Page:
The annual World Water Week opened over the weekend here in rainy Stockholm, a city far removed from the droughts that are ravaging much of the world. This year’s meeting, focused on water and food security, officially opened today. Speakers and attendees called out to businesses both large and small to do more to solve the world’s water crisis given the compounding pressures an emerging middle class, surging population growth and urbanization will have on the world’s water supplies.
For decades, water was an afterthought for businesses and their suppliers, but water stewardship has increasingly become central to companies’ overall strategies. Given that water powers many industrial processes, water constraints are arguably more of a threat than energy ones. True, our society cannot switch to solar, wind or biomass on a dime if the world’s fossil fuels are depleted in the near future.
But, if businesses and their customers continue to use water at the current rate, the scramble to adapt in a world throttled by water scarcity would make the aforementioned energy transition feel as calm as the breezes that drift off the Riddarfjarden Bay in central Stockholm.
So what can businesses do? The actions of a few companies here in Sweden this week offer hints at how business can not only adapt, but lead the way in solving the complex problems that involve this most precious resource.
“What could we do about food and water if we had a fraction of the resources that are being lavished on the financial system?” - Jens Berggren of the Stockholm International Water Institute
The “green revolution” of the 1960s and 1970s, which resulted in a sharp rise in agricultural productivity, at first glance was one of the great success stories in history. But now we are paying for that impressive transformation in farming. Estimates suggest that half the world’s food is wasted between farm and fork. Meanwhile one billion people face hunger daily and two billion are undernourished. Antiquated farming methods such as surface irrigation flood fields from the San Joaquin Valley to India, wasting water when we need more food than ever. As the world’s temperature continues to rise, phenomena with mind-boggling names like rising potential evapotranspiration (PET) will confound both farmers and scientists.
And as a more prosperous population demands more water, the current amount of freshwater devoted to the globe’s agriculture sector, which hovers around 70 percent, will cause more angst at both kitchen tables and corporate offices. Statistic after statistic paint a bleak picture of a world without water. Can businesses direct us out of this mess?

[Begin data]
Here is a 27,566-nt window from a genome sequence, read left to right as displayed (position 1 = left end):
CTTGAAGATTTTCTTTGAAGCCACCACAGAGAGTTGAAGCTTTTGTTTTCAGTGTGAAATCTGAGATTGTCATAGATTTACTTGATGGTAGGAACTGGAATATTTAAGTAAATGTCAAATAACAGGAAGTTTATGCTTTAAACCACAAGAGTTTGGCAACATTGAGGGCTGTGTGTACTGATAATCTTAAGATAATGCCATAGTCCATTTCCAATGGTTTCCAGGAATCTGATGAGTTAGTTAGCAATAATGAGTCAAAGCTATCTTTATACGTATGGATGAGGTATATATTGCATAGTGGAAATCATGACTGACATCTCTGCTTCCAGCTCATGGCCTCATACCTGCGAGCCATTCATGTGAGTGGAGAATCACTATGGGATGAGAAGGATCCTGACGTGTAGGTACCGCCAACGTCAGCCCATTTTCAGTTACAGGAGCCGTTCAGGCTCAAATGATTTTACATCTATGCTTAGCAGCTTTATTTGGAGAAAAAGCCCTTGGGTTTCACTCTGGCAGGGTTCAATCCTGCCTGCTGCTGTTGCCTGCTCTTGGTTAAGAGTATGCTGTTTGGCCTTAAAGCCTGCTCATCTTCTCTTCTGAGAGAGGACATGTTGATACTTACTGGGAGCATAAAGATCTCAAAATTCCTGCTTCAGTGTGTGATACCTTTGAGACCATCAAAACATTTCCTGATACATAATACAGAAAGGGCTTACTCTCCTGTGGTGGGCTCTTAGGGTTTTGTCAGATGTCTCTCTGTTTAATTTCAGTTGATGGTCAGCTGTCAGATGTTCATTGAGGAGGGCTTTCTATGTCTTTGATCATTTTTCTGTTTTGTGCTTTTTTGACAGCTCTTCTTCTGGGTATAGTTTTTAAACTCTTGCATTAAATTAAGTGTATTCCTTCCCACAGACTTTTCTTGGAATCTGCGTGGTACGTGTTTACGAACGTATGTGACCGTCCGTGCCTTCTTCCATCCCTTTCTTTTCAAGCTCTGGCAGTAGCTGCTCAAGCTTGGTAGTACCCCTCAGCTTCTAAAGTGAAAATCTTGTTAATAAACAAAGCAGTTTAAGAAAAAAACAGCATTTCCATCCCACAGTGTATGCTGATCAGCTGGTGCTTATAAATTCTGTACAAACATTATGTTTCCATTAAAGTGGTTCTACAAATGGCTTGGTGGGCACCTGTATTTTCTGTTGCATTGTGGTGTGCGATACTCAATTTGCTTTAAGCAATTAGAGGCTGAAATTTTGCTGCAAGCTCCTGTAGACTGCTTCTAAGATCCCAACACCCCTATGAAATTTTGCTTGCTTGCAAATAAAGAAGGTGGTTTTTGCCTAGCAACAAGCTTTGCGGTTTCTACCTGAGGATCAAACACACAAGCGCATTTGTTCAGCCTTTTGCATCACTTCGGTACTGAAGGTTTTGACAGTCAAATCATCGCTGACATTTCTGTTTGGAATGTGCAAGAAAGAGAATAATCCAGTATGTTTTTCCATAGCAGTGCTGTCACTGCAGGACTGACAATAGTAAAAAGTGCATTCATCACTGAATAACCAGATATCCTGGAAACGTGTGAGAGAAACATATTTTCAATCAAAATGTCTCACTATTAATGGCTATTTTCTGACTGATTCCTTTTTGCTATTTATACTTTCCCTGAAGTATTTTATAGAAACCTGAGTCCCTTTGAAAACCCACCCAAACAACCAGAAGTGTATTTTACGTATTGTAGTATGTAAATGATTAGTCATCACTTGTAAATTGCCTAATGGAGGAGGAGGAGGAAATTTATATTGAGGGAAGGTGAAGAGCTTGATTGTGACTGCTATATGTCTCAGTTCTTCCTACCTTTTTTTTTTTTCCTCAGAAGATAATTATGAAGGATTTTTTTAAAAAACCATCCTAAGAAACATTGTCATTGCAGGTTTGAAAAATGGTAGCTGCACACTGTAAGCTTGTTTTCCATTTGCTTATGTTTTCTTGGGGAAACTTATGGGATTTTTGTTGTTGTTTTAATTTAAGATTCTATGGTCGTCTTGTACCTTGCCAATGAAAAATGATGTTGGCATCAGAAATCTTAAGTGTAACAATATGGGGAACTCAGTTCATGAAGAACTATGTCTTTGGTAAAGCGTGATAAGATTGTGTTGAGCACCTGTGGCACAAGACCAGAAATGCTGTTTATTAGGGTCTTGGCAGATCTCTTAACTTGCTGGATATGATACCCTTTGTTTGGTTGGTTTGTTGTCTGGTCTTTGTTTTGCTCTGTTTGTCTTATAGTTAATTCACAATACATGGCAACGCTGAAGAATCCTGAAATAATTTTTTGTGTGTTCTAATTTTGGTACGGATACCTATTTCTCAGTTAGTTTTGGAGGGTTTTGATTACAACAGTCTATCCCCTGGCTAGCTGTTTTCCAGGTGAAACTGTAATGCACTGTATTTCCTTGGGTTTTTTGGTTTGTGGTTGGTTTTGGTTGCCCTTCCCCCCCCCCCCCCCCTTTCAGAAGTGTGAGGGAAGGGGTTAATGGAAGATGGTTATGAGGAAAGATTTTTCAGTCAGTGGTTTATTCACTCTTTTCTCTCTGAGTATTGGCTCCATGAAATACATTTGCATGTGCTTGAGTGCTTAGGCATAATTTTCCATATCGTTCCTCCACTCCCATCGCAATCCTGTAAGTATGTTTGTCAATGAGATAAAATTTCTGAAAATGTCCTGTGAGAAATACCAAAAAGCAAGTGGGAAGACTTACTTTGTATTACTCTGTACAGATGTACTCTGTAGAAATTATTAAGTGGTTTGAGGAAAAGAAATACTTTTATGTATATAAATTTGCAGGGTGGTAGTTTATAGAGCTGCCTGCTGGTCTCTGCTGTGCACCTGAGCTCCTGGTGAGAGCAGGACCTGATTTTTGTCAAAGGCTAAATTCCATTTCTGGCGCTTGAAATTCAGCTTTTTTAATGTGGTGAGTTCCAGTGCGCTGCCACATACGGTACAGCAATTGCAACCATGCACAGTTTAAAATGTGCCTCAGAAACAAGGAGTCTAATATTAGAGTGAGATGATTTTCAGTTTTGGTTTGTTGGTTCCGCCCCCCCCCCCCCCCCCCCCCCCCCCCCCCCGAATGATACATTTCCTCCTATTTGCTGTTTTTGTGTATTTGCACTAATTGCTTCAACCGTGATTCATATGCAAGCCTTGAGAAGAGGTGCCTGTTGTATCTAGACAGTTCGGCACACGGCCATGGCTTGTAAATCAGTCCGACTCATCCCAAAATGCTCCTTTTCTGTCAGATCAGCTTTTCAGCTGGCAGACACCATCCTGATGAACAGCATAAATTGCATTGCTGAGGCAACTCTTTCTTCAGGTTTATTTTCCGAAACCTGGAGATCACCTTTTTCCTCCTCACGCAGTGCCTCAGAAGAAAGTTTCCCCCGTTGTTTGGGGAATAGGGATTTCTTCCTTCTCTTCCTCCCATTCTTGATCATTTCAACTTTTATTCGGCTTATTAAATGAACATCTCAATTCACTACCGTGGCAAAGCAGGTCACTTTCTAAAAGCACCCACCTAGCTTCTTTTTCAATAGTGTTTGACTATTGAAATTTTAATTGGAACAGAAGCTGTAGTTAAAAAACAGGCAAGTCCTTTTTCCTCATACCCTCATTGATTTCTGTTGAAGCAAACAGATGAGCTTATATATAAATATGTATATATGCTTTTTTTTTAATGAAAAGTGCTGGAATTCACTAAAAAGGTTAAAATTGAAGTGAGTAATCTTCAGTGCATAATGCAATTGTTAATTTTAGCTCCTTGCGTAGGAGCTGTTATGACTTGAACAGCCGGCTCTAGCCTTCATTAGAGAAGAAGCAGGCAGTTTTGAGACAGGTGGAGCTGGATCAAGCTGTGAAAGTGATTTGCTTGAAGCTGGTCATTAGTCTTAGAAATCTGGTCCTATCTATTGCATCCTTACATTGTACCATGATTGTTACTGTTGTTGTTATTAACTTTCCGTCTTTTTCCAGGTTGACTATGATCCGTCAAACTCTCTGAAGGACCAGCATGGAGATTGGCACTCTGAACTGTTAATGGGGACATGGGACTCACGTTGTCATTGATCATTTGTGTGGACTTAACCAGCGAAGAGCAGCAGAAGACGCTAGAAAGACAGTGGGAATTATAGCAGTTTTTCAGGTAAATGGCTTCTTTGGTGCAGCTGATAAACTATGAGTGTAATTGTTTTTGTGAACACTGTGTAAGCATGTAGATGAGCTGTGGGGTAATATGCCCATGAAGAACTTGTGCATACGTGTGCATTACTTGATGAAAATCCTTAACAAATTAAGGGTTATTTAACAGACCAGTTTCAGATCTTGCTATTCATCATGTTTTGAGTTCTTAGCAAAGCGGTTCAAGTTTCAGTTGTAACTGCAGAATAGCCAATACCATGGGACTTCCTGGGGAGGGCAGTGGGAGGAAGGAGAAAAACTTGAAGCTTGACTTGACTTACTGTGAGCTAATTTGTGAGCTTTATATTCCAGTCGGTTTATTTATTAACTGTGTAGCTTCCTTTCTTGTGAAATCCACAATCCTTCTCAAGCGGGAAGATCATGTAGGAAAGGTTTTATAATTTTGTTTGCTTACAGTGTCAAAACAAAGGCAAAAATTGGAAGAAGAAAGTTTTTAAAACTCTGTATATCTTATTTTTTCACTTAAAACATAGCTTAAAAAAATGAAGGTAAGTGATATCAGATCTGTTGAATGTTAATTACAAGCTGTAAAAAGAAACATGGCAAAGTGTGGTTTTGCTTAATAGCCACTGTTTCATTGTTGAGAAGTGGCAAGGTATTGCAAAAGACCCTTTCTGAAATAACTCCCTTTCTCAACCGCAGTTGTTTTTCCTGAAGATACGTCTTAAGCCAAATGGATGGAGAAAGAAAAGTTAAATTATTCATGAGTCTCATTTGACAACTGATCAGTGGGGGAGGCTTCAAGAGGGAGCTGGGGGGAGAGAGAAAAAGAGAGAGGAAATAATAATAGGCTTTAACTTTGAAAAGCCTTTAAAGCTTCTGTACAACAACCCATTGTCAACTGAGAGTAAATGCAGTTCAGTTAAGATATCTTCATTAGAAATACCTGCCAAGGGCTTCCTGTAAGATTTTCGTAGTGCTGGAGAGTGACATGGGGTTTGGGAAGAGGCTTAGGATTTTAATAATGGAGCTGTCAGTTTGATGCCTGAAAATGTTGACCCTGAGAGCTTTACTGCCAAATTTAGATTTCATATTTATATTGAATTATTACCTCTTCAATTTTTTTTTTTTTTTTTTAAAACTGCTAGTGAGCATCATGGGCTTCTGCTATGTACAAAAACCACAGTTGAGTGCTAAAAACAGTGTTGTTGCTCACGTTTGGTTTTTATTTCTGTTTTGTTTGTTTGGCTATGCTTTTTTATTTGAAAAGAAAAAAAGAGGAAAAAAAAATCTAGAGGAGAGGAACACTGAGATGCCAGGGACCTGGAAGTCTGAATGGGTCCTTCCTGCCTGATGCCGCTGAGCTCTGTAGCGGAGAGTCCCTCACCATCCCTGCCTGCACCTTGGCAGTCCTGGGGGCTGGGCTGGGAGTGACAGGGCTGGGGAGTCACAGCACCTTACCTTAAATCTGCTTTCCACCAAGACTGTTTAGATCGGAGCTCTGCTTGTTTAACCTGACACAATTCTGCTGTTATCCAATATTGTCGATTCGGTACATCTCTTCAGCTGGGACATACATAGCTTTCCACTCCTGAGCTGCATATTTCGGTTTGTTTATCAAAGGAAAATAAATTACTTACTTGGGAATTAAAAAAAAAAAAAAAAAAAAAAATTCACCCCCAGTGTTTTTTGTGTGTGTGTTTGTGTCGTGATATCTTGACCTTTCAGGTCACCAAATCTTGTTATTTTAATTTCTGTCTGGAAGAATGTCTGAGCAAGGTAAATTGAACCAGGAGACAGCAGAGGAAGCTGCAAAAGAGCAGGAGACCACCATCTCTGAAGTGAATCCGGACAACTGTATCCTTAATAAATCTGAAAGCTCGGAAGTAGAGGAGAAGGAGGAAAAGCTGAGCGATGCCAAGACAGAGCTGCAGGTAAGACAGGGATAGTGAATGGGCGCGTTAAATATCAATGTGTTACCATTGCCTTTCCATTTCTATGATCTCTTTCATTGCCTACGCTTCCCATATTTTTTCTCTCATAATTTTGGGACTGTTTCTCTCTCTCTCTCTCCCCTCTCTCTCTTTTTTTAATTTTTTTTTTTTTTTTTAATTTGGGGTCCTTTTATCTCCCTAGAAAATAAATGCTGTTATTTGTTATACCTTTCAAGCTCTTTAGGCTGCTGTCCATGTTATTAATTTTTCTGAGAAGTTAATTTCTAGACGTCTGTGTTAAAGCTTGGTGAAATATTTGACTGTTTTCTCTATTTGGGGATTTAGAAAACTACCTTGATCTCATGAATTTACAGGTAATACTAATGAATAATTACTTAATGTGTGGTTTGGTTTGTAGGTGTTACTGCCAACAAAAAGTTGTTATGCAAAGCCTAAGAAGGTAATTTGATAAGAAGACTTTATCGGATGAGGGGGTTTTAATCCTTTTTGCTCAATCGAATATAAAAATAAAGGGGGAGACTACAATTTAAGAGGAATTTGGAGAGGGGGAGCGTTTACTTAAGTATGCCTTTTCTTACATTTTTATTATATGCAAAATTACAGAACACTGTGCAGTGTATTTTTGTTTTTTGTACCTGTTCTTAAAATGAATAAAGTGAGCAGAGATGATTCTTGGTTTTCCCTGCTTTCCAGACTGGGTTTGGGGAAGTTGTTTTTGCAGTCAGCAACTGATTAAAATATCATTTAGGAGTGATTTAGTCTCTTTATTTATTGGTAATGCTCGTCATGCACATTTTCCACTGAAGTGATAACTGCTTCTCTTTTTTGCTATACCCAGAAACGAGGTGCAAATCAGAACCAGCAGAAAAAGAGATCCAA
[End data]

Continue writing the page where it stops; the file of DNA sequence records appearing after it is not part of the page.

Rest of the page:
Some companies are already working water efficiency and stewardship. True, there is a corporate social responsibility component to this shift, but at the core is keen long-term business sense. But their success lies in working with other organizations to make a difference.
Grundfos, a Danish well pump manufacturer, works with various stakeholder groups in order to develop a more comprehensive carbon and water strategy. In India’s arid Rajasthan, SABMiller has partnered with the Confederation of Indian Industry and Humana to build recharge structures that replenish groundwater supplies in local communities. Meanwhile, in the Punjab region of India, PepsiCo has worked with other organizations to scale the direct seeding method of rice cultivation, slashing water usage 30 percent while increasing the amount of land devoted to rice farming from 500 acres in 2008 to 10,500 acres this year. PepsiCo also had its own water recharging project in the town of Paithan, a town in India’s richest state that was long stricken by empty wells.
The takeaways that Grundfos, SABMiller and PepsiCo offer us is that indeed, businesses can take the initiative in solving some of the world’s most intractable water problems. But they cannot do it alone. NGOs, trade associations and government agencies must collaborate to build capacity and share knowledge to overcome this global threat. Therein lies the theme of this week in Stockholm: cooperation is necessary to maintain our most precious resource. Businesses really do not have a choice on this issue. The alternative is financial ruin, not to mention the vast suffering that will worsen in the near future.
Leon Kaye, based in Fresno, California, is a sustainability consultant and the editor of GreenGoPost.com. He also contributes to Guardian Sustainable Business and covers sustainable architecture and design for Inhabitat. You can follow him on Twitter.
Disclosure: PepsiCo covered the cost of Leon Kaye’s attendance at World Water Week.
Photo courtesy World Water Week.
Leon Kaye has written for 3p since 2010 and become executive editor in 2018. His previous work includes writing for the Guardian as well as other online and print publications. In addition, he's worked in sales executive roles within technology and financial research companies, as well as for a public relations firm, for which he consulted with one of the globe’s leading sustainability initiatives. Currently living in Central California, he’s traveled to 70-plus countries and has lived and worked in South Korea, the United Arab Emirates and Uruguay.
Leon’s an alum of Fresno State, the University of Maryland, Baltimore County and the University of Southern California's Marshall Business School. He enjoys traveling abroad as well as exploring California’s Central Coast and the Sierra Nevadas.